Last month we wrote about the lorry driver shortage in our article Lorry Driver Shortages Lead To Supply Chain Issues. This month, with Christmas not that far away, we look at Christmas and supply chains. The government view was employers needing to focus on investing in our domestic workforce rather than ask for help by relaxing Brexit immigration rules that would potentially allow, for a temporary period, the use of foreign talent to fill the gap.
Having lost almost 50,000 drivers in the last two years from a combination of the pandemic and Brexit, this has left hauliers in difficult position to keep lorries on the road which then has an impact on businesses in various sectors struggling to keep up with demand. It is estimated, that currently, there is a shortfall of 90,000 to 100,000 drivers.
Transport Secretary dealing with Christmas and supply chains
So the question is, can the government aid the guarantee of sufficient drivers in the run up to Christmas. Recently, Grant Shapps, the Transport Secretary, in response to the HGV staff shortage, told the Commons it was ‘not in the hands’ of the Government to make the guarantee.
Mr Shapps announced to Parliament on additional measures “which will significantly increase the number of HGV driving tests by up to 50,000 per year”. In 2019, only 9,000 tests were completed; this is before Brexit and the pandemic so it may not be possible to train up sufficient staff to cover the current shortfall for some time. This suggests that the government’s answer is no to guaranteeing sufficient driver numbers.
Retailers dealing with Christmas and supply chains
So what do retailers who are popular at Christmas believe the shopper should be doing. The boss of Iceland, which specialises in frozen foods, has warned ongoing delivery issues could effectively ‘cancel’ Christmas, as supermarkets struggle to replenish shelves due to a delivery driver shortage. Richard Walker, the managing director of Iceland; ‘stores were selling out of bread and “struggling to replenish as quickly as we need”.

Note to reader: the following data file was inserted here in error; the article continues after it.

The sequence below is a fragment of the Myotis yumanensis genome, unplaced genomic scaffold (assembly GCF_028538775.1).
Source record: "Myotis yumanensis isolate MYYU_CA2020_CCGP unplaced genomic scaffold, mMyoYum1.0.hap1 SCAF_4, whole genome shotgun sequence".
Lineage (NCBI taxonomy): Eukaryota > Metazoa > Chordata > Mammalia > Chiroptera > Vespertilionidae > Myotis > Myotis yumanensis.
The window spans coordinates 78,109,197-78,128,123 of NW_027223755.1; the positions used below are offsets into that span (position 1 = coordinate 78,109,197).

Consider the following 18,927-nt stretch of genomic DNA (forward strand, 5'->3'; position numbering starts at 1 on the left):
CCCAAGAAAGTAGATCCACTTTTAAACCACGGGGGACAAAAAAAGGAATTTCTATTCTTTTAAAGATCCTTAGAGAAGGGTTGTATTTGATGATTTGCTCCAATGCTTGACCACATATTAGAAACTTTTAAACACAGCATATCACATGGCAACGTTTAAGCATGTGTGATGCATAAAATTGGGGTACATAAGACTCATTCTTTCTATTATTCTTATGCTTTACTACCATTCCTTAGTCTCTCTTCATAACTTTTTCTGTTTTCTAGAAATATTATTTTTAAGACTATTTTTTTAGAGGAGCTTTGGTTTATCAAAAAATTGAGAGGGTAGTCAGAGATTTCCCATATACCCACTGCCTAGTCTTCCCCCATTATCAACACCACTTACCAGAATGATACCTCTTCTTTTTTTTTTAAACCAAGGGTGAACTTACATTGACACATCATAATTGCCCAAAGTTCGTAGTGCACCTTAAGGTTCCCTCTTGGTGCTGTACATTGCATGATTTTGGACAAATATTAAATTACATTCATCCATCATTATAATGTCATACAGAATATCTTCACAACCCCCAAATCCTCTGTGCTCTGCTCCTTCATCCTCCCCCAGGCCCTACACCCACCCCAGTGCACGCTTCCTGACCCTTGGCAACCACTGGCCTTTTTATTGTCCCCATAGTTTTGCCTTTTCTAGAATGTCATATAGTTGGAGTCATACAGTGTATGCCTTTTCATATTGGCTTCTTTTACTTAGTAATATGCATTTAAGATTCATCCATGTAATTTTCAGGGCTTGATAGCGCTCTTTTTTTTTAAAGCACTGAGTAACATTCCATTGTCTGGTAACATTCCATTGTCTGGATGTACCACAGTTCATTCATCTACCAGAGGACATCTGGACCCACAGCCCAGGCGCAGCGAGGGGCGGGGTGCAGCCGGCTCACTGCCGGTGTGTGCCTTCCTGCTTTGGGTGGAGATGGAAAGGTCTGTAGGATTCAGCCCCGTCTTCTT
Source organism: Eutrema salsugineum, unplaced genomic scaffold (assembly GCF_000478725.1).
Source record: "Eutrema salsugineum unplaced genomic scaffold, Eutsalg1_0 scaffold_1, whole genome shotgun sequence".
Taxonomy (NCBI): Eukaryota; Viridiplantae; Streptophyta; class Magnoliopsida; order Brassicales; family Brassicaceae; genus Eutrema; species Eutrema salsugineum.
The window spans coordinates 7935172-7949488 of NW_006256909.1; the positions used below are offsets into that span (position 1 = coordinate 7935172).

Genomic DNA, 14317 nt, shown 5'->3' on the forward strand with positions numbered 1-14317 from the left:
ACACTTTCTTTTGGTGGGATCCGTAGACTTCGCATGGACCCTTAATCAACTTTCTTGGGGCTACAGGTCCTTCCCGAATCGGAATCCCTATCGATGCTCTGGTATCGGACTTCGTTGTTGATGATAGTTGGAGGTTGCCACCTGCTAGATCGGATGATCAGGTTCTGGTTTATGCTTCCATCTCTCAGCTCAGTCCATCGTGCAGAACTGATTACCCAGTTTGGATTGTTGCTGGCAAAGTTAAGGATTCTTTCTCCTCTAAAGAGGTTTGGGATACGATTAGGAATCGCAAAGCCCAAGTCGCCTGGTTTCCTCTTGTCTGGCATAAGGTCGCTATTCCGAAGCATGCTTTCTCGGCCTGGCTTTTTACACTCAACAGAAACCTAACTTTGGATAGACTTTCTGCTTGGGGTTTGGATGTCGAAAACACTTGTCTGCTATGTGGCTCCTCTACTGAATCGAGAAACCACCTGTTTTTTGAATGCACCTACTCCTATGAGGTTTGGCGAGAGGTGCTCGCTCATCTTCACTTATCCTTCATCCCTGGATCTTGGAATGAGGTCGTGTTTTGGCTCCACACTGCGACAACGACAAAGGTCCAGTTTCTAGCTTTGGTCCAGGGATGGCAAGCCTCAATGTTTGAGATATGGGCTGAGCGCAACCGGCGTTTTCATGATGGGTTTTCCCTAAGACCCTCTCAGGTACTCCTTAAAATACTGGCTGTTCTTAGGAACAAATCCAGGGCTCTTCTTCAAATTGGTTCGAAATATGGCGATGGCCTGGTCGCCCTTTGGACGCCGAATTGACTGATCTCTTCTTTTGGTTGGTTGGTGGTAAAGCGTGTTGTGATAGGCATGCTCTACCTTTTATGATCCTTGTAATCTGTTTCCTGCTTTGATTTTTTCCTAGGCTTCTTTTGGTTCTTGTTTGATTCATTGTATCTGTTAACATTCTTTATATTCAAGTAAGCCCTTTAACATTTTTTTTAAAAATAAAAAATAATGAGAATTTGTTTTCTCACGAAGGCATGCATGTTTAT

Tesco, Morrisons, Sainsbury’s and Asda are considered the big four in the market for groceries, all have seen shelves left empty in recent weeks but this was primarily exacerbated by the ‘pingdemic’.
Ongoing delivery issues could effectively ‘cancel’ Christmas, or most certainly some parts that we take for granted, as supermarkets struggle to replenish shelves due to a delivery driver shortage.
So how are the supermarkets dealing with this potential problem? When it comes to selling Christmas specific items, some supermarkets have stocked up early on the usual products and are encouraging shoppers to buy early so as not to be disappointed. Of course, some would suggest that supermarkets have always stocked and sold Christmas products earlier and earlier every year so it’s possible shoppers may not noticed why they’re seeing these products even earlier than usual.
M&S Christmas food to order service
This service has been axed in both Northern Ireland and the Republic of Ireland where M&S has almost 40 stores, 20 in Northern Ireland and 18 in the Republic of Ireland. M&S the British company said there was “too much risk that we could potentially let customers down”, citing challenges to the food industry. This is in response to removing the service where customers could place click and collect orders from the M&S’s festive catalogue and have it in time for Christmas.
Brexit and Christmas
Any Christmas shoppers ordering early have been warned to avoid getting caught out by unexpected post-Brexit charges when buying gifts from the EU (European Union). Changes introduced on January 1 this year mean some UK shoppers buying presents for friends and family from EU businesses may need to pay customs charges when their goods are delivered.
HM Revenue and Customs (HMRC) warned that people buying excise goods – tobacco or alcohol – or ordering luxury items or presents in consignments worth more than £135 will be affected.
Which has a helpful article Online shopping: do I have to pay VAT, import and handling costs? covering most questions a shopper may want to consider to avoid any pitfalls.
Christmas will still be here in just over three months’ time. It may be a little unusual than before in the sense that we will need to plan earlier, much earlier, if there are certain things that we simply must have for the festive season or get done in the time. Don’t forget to fill up the tank if you’re travelling!